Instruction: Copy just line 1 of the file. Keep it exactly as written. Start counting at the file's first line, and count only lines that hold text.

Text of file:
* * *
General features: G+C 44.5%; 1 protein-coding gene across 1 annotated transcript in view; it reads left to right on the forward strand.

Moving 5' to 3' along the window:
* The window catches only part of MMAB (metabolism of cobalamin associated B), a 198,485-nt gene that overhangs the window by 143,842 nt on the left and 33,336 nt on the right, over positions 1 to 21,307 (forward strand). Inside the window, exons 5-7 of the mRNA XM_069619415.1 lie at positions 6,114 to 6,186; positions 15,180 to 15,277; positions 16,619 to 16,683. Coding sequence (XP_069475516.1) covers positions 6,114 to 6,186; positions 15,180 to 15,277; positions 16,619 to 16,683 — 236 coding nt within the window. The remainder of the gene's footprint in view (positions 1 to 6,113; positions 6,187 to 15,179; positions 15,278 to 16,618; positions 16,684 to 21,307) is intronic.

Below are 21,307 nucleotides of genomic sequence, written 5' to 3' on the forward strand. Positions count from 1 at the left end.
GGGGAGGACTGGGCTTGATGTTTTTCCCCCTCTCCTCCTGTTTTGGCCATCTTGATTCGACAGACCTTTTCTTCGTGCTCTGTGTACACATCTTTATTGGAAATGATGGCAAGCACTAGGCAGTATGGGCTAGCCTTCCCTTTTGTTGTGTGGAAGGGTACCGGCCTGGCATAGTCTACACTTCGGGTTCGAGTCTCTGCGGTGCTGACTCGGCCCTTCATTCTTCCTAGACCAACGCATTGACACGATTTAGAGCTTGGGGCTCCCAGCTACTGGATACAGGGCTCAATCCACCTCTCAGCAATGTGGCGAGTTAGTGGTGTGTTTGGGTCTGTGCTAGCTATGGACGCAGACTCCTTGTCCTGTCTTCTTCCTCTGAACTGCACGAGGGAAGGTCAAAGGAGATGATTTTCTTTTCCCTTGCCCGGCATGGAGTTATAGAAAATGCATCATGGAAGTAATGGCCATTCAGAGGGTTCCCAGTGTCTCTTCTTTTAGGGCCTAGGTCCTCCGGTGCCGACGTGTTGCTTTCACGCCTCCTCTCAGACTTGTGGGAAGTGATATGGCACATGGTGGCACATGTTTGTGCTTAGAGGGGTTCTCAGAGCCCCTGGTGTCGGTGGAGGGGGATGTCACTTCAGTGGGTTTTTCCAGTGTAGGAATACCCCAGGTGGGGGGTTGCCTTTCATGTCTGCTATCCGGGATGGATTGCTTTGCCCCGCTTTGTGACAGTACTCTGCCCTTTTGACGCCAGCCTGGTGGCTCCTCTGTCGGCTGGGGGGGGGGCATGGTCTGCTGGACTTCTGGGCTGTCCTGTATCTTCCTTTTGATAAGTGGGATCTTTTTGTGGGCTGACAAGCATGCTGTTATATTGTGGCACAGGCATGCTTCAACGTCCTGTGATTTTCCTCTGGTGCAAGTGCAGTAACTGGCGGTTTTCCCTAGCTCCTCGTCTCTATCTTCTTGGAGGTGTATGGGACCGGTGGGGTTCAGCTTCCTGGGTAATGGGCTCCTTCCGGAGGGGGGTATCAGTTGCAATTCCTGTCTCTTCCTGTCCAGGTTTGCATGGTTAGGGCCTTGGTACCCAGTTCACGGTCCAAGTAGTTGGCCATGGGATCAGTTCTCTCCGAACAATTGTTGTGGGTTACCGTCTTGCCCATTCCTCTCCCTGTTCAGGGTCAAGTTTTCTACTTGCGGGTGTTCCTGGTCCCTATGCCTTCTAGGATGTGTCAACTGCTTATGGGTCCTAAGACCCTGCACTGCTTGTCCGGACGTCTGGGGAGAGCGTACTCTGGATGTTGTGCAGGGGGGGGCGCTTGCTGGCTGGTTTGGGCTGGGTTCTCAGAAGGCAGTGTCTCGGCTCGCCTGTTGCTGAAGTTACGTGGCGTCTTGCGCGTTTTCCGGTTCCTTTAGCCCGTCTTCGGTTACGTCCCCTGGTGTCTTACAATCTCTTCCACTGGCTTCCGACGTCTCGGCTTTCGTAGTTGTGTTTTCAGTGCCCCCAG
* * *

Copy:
General features: G+C 44.5%; 1 protein-coding gene across 1 annotated transcript in view; it reads left to right on the forward strand.